The Amen Break and the Golden Ratio

Mathematician Michael S. Schneider saw a wave form of the well-known drum sequence known as the Amen Break. It’s a drum 5.2 second sequence performed by Gregory Cylvester Coleman of The Winstons and has been sampled and used by countless artists since it was recorded in the 60s. Schneider, seeing the waveform through the eyes of a math professor, recognized a pattern, a relationship called the Golden Ratio. So he began to analyze the drum sequence and its deeper meaning.
For more exact visual analysis I examined the wave image in my computer, in which I have a palatte of geometric forms and proportions for quickly identifying an object's ratios. Sure enough, Golden Ratio relationships were indicated among the different peaks. Am I seeing things? You decide. But the appearance of the Golden Ratio may help explain its popularity.

To appreciate this relationship between the Golden Ratio and sound, it's worthwhile to consider some of the ideal, eternal, unchanging principles of Golden relationships which can only be approximated in nature, and byartists, architects and musicians.

Link -via the Presurfer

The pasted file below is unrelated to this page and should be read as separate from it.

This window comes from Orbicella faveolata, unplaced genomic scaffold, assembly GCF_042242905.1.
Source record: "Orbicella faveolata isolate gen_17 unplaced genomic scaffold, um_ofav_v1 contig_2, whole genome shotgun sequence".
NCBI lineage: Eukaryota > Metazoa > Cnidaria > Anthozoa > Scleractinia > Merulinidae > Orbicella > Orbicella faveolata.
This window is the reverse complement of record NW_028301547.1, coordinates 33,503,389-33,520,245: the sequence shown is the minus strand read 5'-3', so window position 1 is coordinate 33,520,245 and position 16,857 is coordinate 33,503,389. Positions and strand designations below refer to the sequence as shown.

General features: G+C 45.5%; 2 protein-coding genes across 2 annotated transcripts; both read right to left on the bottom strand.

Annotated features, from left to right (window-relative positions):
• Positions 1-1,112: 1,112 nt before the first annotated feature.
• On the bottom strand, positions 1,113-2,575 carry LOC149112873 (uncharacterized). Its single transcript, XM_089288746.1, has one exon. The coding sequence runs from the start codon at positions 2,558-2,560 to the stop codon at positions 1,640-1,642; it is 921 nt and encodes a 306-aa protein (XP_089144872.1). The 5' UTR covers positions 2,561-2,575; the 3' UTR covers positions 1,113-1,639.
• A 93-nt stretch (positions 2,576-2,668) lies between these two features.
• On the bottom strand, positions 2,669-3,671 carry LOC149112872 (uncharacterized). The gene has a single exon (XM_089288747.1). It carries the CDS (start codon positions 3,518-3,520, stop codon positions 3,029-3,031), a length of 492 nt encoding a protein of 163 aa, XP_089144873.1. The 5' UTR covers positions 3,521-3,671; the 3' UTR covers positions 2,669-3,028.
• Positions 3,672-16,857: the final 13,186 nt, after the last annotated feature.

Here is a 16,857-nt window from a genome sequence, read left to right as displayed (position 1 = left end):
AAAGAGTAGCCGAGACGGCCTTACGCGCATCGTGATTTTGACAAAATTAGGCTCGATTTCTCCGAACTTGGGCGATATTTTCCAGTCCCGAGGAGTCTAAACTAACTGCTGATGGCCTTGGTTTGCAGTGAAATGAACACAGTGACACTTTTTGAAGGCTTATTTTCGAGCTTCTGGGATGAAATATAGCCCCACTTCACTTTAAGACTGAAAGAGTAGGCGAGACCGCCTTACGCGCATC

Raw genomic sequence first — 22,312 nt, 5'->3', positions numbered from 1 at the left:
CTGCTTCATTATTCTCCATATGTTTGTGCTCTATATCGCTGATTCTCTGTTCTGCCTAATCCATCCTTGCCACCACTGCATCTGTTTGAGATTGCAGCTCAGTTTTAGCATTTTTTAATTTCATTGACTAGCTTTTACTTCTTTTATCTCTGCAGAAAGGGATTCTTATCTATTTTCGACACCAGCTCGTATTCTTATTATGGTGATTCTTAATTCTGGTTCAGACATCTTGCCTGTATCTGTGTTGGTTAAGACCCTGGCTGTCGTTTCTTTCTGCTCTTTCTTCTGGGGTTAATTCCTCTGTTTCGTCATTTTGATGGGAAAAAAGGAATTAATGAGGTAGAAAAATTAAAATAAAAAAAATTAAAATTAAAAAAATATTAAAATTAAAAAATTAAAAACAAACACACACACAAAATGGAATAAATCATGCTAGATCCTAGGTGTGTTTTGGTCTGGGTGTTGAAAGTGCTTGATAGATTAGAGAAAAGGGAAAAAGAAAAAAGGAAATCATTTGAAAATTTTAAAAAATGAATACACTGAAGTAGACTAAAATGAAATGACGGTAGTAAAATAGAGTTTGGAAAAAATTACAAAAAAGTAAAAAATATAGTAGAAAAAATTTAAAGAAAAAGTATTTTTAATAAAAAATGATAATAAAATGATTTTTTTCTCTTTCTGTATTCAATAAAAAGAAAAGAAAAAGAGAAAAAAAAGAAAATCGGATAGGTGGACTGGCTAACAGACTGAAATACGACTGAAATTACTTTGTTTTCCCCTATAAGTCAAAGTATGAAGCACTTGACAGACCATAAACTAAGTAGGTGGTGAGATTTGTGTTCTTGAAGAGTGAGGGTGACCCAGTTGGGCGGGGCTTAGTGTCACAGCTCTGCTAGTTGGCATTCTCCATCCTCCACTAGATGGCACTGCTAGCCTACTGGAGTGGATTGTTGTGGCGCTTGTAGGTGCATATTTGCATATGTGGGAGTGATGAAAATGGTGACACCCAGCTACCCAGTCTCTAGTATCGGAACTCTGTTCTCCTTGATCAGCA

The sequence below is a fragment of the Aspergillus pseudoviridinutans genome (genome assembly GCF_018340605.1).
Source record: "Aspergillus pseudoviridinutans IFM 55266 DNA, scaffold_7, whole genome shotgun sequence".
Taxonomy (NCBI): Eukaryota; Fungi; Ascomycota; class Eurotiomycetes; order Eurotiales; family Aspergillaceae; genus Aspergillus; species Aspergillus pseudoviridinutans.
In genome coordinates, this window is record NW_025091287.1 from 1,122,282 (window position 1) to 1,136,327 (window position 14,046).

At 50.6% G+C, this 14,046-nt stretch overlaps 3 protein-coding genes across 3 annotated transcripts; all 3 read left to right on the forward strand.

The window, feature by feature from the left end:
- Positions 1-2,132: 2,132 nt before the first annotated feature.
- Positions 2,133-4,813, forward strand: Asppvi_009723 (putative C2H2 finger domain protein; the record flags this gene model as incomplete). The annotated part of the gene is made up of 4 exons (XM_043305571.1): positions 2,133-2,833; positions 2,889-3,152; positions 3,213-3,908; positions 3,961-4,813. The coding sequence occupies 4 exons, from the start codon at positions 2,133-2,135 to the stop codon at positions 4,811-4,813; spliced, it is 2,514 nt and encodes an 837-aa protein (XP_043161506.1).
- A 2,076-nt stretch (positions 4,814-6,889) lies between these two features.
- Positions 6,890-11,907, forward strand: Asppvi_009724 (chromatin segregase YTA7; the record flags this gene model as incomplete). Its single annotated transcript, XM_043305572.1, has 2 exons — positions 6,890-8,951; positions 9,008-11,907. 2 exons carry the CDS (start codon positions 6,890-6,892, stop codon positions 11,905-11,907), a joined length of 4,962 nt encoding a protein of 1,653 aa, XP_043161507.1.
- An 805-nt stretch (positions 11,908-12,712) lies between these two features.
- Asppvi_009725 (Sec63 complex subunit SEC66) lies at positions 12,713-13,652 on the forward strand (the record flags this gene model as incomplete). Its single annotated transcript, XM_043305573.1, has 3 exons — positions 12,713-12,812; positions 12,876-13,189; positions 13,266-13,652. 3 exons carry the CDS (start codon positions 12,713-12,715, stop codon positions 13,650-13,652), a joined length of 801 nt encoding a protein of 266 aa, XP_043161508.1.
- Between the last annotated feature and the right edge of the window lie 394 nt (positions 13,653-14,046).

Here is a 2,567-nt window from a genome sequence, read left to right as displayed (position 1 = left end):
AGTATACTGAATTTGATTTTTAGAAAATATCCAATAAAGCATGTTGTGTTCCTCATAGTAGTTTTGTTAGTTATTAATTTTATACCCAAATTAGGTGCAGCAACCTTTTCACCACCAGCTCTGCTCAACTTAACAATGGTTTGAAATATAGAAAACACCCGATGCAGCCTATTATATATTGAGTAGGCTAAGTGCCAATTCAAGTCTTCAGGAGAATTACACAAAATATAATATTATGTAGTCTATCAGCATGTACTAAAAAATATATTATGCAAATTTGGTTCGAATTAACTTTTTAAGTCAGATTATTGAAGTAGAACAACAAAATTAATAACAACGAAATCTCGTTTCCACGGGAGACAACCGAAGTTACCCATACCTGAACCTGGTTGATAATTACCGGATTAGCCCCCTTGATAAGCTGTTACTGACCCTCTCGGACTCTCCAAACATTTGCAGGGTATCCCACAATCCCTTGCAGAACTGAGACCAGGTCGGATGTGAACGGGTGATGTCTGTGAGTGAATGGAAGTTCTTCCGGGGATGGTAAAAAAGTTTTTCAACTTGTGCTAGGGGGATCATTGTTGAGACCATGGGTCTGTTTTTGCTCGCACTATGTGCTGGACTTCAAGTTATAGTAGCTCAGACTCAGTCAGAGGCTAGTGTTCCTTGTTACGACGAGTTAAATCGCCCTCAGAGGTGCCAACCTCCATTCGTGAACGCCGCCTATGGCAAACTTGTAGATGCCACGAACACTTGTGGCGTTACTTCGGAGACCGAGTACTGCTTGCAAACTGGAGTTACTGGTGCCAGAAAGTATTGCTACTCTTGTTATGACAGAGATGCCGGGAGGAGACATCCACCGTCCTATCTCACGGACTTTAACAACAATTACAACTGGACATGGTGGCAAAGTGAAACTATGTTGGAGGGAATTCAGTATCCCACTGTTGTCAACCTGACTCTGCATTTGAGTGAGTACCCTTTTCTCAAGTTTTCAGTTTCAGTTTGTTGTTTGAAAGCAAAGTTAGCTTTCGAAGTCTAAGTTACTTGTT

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This is very very interesting. I am amazed at anything related to the golden ratio. Now this is also a great overview of the "amen break" itself. I found this very well made.
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I hate to be the bearer of negative news but this beat was alive and well a few years before the Winstons used it in '69. When I played in a garage band in during most of the 60's, our first drummer was using it in '65 or '66. He used to call it the Seattle beat. The northwest bands were using it in the early 60's--like the Wailers and Kingsmen and a local favorite, the Beachcombers.
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The article is horrible but the Amen Break is very interesting in itself. I'm going to also recommend the video that Moodindigo posted above.
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